Tommy Johnson's body — that's this Tommy Johnson, three weeks and four days past his sixteenth birthday — was found on the uneven paving beneath the fifth-floor balcony from which it had fallen; one arm stretched out at a broken angle, the other wrapped tight across his eyes, as if to ward off any sight of what was fast approaching.

If anyone had heard his helpless cry or the thump of the body landing — landing with sufficient impact to break not only various and sundry bones, but to rupture, also, a number of internal organs — they were, as yet, not saying.

It had been Gerry Clark who'd found him, a little after four in the morning and on his way to the bus that would take him to his job in the distribution centre out by the motorway; just light enough, from the solitary overhead lamp still working, for him to make out the body where it lay, unmoving; what was recognizably blood further darkening the cracks in the paving.

That was two days ago, some forty-eight hours and counting, and Resnick, slightly out of breath after choosing the stairs over the dubious aromas of the lift, was at Danielle Johnson's door; not the first time and likely not the last.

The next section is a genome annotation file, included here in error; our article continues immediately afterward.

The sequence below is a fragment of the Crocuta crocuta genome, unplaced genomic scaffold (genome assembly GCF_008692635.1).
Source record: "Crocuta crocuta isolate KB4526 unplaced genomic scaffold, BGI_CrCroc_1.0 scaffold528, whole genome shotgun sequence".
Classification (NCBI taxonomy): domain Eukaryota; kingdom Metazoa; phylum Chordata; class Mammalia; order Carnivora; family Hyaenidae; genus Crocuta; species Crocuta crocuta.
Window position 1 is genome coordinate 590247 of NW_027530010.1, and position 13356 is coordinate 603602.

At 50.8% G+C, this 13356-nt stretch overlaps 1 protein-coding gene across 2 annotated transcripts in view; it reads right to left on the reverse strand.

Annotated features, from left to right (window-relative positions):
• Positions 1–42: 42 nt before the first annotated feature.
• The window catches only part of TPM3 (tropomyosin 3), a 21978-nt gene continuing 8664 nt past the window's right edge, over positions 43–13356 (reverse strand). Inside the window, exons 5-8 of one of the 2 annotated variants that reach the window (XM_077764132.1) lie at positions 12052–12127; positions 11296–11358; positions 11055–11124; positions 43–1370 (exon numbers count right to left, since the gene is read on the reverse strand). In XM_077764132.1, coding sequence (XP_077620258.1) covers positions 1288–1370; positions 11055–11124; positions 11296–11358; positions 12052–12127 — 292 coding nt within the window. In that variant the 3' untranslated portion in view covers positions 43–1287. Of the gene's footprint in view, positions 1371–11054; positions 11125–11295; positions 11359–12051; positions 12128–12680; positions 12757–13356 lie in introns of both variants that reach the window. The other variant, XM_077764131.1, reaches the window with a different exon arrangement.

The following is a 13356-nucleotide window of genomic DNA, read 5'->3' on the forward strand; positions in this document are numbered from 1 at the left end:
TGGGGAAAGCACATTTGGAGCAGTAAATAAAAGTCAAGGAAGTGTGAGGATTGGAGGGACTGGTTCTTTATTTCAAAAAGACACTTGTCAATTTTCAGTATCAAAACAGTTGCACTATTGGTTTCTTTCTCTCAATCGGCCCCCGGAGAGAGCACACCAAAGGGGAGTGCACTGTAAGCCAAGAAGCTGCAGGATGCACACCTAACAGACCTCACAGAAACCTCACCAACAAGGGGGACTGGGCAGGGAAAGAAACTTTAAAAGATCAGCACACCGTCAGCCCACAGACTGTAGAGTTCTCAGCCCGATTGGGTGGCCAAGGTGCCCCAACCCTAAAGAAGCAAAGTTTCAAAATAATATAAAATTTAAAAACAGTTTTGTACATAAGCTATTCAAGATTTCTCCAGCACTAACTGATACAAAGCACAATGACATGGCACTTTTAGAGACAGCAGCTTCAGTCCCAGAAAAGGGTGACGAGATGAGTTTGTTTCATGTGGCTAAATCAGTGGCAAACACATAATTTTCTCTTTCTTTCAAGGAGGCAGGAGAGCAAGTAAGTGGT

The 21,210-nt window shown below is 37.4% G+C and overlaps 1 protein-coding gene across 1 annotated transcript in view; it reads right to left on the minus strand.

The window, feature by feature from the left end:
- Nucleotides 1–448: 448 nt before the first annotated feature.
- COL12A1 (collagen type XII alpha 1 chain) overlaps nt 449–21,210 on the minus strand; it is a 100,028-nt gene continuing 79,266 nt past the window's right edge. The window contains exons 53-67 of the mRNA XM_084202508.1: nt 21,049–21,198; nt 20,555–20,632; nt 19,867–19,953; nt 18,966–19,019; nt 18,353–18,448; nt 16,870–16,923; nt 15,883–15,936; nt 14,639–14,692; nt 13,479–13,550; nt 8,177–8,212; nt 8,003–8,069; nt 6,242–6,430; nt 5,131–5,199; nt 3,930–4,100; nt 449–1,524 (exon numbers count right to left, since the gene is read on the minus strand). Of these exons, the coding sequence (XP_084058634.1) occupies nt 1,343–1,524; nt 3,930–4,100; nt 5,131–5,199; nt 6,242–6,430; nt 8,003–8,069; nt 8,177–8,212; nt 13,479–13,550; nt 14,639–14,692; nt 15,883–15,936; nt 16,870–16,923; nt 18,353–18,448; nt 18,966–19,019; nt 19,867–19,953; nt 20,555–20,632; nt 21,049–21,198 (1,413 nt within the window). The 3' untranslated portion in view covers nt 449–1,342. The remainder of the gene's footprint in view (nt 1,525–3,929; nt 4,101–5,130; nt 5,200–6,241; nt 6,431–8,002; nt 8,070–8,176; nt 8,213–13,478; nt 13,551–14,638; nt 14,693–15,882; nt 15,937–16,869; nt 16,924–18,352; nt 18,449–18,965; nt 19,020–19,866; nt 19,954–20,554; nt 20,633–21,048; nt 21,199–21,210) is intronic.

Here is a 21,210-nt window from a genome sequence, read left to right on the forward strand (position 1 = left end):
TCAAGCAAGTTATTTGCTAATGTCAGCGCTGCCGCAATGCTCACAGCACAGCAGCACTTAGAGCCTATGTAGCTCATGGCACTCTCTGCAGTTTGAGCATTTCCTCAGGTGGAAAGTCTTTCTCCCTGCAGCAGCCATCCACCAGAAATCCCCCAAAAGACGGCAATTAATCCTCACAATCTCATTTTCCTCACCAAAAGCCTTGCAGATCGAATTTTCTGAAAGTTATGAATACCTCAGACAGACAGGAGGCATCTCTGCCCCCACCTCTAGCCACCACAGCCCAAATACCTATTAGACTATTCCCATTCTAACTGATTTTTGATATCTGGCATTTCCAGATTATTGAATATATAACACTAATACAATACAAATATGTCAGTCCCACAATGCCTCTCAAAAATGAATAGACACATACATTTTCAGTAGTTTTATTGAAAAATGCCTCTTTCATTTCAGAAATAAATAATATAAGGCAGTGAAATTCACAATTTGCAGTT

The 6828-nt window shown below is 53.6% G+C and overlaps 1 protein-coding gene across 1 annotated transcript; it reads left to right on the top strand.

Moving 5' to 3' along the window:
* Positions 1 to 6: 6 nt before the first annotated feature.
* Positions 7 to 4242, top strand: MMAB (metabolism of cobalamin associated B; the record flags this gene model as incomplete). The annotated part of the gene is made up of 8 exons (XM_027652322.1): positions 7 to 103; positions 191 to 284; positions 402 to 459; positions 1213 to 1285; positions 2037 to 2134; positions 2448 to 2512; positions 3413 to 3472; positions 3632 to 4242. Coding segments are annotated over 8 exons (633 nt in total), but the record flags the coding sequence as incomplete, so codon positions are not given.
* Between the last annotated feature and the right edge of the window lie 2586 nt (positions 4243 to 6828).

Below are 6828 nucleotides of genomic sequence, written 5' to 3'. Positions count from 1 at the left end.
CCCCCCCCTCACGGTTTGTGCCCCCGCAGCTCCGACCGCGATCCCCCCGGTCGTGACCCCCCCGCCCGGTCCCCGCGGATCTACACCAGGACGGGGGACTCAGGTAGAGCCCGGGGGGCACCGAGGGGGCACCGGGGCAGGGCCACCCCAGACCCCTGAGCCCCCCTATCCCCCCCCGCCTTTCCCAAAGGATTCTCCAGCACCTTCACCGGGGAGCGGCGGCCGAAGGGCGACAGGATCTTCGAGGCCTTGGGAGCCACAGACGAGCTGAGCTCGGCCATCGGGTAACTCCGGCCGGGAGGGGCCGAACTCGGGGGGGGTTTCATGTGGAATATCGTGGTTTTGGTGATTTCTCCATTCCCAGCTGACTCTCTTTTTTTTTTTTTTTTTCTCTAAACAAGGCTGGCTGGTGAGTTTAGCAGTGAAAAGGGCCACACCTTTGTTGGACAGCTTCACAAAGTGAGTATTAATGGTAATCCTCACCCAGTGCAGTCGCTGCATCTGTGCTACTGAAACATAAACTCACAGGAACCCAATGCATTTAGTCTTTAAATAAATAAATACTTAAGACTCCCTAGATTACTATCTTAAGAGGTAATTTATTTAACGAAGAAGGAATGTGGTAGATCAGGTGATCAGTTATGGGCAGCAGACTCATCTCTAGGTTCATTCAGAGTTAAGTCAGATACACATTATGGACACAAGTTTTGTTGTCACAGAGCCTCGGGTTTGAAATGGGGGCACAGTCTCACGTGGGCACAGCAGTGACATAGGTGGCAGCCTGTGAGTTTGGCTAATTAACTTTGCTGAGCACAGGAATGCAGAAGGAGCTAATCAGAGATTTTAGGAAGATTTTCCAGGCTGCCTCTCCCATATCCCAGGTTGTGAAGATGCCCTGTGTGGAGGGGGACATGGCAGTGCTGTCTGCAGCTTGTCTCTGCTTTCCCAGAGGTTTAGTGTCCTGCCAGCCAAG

One glance and she turned back into the flat, expecting him to follow. Cotton draw-string pyjama bottoms, sweater, fluffy slippers.

A wall-eyed mongrel barked as he entered, hackles raised, then backed away, growling, from the kick that failed to follow.

Dark in the room, Resnick eased the curtain sideways, letting in a sliver of November light. Opposite him as he sat, Danielle lit a cigarette with a shaky hand and shivered as she inhaled.

'Whatever you or anybody else might've said about him, he never deserved that. Never. Not Tommy. And don't try tellin' me he jumped of his own accord, 'cause I'll not wear it. Someone had it in for him an' that's a fact.'

'Any ideas who?'

She coughed and shook her head; coughed again.

Nine-thirty in the morning and the off-key sweetness of cider on her breath as she spoke; two empty cans, last night's, on the table and a litre bottle, recently opened, on the floor nearby. Not long past thirty, Danielle: three kids who'd been in and out of care; Tommy the only boy, her favourite. Melody, the youngest, living with her nan now in Derby; Janine in temporary foster care in another part of the city.